NEW YORK - Saying that offshore tax havens deprive the US Treasury of tens of billions of dollars of revenue a year, two senior Democratic senators are pushing to help reduce the federal deficit by tightening rules that allow hedge funds, derivatives traders, and corporations to skirt federal taxes.
A bill unveiled yesterday by Senator Carl Levin, chairman of the permanent subcommittee on investigations, would change Internal Revenue Service regulations that allow US traders of credit-default swaps to avoid paying federal taxes on many transactions that begin in the United States. It would also tighten rules that enable some hedge funds and corporations based in the United States to reduce their federal tax liabilities by declaring themselves foreign companies and moving a small part of their operations overseas.
Levin, a Michigan Democrat, has spent years investigating tax avoidance schemes and estimates that abuse of offshore havens costs the Treasury more than $100 billion a year. He said his proposal could provide a breakthrough in the stalled deficit-reduction negotiations between President Obama and Congress. Obama has refused to approve a deal that does not include increased revenues, and Republicans have said they will oppose any measure that increases taxes. Levin said his plan offers a compromise.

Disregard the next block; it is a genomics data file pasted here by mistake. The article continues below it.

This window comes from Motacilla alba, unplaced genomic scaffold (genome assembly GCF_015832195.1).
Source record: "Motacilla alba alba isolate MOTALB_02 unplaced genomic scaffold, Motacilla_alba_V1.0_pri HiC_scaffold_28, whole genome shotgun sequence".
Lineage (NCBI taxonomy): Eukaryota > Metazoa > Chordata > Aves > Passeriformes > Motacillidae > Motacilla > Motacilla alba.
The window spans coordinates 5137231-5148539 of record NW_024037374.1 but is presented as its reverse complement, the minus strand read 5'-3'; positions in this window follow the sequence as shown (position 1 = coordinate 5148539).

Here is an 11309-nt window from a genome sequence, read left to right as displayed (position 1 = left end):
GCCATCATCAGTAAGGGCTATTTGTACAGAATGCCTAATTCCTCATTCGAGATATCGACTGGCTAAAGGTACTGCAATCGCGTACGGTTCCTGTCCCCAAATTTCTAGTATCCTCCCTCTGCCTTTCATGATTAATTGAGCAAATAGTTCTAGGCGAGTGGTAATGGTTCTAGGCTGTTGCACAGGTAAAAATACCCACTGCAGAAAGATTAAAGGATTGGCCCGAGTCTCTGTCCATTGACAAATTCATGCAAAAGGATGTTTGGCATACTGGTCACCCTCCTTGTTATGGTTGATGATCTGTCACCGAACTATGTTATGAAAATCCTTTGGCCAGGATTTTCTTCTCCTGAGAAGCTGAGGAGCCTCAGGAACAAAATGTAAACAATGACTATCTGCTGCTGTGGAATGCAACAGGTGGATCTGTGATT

The chairman of the Senate Budget Committee, Kent Conrad, Democrat of North Dakota, introduced a plan Monday to cut $4 trillion from the deficit through spending cuts and revenue increases. Conrad said that by taking aim at tax shelters the federal government could reduce the deficit and lower the corporate rate to 29 percent from 35 percent without increasing taxes on the middle class or imposing severe cuts on Medicare or Social Security benefits.